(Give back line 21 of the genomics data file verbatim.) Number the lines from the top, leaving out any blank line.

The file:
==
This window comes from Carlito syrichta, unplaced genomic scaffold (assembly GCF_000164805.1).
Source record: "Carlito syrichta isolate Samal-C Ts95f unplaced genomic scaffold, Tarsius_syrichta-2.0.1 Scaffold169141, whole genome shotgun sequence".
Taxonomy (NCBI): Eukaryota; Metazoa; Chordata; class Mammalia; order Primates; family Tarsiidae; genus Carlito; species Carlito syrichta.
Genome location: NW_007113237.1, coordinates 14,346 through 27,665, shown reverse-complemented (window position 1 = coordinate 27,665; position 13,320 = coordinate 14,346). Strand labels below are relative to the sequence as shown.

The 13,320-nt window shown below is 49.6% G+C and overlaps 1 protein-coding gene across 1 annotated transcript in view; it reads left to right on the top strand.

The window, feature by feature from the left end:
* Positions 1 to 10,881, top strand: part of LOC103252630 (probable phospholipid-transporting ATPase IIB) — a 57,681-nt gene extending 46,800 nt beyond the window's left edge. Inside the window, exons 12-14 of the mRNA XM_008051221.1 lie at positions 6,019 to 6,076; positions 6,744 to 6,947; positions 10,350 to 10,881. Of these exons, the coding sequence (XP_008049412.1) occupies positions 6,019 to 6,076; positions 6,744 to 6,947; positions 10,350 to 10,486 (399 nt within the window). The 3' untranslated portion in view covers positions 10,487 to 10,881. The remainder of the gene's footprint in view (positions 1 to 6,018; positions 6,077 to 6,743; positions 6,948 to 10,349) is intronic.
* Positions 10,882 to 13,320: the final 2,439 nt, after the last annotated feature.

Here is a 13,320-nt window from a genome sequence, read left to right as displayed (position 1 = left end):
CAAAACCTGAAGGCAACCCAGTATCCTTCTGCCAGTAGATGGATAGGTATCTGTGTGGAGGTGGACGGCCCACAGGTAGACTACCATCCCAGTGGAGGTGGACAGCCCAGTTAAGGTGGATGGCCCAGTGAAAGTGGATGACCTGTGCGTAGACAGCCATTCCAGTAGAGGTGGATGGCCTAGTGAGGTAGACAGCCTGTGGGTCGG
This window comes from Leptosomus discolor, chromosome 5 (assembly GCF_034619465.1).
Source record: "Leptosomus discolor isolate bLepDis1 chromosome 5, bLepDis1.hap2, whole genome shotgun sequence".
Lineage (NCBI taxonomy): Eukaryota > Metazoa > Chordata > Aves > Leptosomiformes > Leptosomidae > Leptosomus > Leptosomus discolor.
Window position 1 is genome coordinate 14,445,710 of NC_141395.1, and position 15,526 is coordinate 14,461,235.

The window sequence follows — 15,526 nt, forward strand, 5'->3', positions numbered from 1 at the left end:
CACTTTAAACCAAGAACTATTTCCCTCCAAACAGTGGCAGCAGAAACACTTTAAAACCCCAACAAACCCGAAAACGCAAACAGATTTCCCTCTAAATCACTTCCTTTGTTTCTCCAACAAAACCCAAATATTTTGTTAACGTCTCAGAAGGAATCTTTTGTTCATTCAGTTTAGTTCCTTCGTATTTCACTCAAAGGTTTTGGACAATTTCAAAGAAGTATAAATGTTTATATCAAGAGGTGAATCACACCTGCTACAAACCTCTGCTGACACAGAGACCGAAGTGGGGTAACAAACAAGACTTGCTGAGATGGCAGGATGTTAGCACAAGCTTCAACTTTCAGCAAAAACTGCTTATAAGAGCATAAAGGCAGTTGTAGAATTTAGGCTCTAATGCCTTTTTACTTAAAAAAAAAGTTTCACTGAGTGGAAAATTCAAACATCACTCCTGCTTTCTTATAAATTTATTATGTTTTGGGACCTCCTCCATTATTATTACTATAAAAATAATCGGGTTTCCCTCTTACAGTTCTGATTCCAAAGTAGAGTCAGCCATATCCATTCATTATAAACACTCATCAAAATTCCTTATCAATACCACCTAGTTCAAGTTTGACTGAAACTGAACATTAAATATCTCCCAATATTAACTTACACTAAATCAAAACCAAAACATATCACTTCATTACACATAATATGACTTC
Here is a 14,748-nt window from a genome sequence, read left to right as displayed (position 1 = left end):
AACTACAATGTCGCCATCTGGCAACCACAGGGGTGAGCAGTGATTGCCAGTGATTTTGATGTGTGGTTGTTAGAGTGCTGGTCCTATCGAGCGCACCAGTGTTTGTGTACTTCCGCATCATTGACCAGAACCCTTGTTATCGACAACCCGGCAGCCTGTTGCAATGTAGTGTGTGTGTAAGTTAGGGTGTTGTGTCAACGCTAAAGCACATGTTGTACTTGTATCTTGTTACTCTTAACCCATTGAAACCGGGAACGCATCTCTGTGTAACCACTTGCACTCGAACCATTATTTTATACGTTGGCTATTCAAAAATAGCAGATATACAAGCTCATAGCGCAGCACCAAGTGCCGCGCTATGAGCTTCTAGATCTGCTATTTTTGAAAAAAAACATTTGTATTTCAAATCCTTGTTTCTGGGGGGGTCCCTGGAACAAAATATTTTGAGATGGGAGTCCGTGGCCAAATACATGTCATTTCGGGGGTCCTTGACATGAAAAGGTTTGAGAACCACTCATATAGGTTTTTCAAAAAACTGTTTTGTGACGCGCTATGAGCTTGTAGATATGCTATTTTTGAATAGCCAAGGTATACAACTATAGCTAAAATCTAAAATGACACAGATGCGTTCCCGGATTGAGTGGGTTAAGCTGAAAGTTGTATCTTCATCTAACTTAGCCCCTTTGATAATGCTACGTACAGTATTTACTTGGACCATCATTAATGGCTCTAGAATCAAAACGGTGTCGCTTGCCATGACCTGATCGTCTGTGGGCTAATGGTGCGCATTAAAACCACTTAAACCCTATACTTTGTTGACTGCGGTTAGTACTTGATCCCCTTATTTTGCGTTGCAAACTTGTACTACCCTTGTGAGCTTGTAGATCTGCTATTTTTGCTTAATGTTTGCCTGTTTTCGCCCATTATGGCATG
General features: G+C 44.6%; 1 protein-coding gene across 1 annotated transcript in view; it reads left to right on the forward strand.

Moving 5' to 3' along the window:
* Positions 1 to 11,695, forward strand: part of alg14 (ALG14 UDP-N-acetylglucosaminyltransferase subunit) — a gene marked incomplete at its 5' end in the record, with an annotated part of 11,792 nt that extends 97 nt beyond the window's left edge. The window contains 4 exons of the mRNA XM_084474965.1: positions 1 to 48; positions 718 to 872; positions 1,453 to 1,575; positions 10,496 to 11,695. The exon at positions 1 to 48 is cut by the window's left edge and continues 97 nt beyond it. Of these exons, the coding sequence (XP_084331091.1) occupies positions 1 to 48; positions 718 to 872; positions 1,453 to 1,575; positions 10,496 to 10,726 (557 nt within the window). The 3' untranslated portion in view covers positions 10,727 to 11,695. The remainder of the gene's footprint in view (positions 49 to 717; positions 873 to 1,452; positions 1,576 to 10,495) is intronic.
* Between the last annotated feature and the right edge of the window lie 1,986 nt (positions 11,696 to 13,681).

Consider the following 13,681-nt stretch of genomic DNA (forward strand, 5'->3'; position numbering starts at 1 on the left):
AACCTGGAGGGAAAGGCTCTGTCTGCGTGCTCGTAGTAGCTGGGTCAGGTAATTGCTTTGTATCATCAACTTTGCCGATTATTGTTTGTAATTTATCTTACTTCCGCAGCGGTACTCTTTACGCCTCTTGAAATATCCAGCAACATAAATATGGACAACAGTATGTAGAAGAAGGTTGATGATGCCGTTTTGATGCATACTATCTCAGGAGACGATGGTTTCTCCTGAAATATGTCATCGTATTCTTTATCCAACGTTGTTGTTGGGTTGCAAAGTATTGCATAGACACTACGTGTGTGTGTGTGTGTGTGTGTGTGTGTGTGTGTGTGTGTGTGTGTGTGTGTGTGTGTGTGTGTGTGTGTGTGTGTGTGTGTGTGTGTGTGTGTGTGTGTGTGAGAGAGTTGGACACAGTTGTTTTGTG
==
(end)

* Positions 1 to 11,695, forward strand: part of alg14 (ALG14 UDP-N-acetylglucosaminyltransferase subunit) — a gene marked incomplete at its 5' end in the record, with an annotated part of 11,792 nt that extends 97 nt beyond the window's left edge. The window contains 4 exons of the mRNA XM_084474965.1: positions 1 to 48; positions 718 to 872; positions 1,453 to 1,575; positions 10,496 to 11,695. The exon at positions 1 to 48 is cut by the window's left edge and continues 97 nt beyond it. Of these exons, the coding sequence (XP_084331091.1) occupies positions 1 to 48; positions 718 to 872; positions 1,453 to 1,575; positions 10,496 to 10,726 (557 nt within the window). The 3' untranslated portion in view covers positions 10,727 to 11,695. The remainder of the gene's footprint in view (positions 49 to 717; positions 873 to 1,452; positions 1,576 to 10,495) is intronic.